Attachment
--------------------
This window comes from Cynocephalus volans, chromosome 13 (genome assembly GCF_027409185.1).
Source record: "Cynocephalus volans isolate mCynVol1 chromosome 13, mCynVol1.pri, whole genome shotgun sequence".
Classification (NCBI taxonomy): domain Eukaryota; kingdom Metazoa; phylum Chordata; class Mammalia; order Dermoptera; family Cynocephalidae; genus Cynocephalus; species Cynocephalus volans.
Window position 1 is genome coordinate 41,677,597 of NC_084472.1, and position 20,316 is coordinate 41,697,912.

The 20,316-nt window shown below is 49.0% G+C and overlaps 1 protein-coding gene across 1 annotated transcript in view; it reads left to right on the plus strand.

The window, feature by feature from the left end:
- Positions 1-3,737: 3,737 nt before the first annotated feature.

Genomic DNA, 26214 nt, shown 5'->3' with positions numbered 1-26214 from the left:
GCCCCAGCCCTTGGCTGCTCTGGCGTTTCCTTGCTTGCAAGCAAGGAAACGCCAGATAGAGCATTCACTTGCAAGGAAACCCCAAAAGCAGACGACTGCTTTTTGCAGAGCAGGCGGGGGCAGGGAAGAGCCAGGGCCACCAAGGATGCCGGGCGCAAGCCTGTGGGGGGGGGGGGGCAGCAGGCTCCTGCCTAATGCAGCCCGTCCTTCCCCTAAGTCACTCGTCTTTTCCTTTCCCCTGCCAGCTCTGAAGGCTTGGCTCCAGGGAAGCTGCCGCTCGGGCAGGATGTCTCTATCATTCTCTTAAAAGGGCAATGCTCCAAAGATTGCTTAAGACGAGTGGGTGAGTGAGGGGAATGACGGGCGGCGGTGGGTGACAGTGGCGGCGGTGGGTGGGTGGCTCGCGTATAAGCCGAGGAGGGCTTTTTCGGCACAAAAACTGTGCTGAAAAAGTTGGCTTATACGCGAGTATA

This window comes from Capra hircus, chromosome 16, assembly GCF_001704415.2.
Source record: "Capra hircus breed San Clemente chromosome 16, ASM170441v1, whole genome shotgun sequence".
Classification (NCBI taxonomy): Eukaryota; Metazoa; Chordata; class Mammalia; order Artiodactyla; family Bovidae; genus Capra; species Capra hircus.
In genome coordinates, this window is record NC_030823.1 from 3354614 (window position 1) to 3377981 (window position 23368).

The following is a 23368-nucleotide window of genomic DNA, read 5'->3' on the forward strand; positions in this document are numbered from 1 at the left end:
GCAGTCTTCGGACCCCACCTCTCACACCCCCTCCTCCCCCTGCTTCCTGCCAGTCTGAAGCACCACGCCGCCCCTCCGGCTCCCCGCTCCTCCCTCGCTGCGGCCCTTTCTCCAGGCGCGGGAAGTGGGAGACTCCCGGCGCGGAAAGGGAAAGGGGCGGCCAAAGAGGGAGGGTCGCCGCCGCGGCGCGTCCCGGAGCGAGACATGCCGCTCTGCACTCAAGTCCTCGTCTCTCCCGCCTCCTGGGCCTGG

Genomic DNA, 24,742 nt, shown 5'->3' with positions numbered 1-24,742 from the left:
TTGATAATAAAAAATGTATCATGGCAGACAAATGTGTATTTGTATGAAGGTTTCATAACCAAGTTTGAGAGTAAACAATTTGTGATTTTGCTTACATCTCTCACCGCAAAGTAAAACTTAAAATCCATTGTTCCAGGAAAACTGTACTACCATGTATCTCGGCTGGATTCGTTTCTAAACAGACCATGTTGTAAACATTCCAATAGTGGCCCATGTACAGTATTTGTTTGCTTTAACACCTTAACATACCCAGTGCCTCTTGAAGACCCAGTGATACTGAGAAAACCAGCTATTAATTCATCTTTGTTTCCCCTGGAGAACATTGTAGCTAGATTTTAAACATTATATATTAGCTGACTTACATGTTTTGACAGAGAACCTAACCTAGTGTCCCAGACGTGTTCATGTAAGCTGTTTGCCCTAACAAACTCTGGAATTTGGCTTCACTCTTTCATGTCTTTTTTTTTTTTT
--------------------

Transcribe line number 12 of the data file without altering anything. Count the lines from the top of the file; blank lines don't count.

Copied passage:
Classification (NCBI taxonomy): Eukaryota; Metazoa; Chordata; class Mammalia; order Artiodactyla; family Bovidae; genus Capra; species Capra hircus.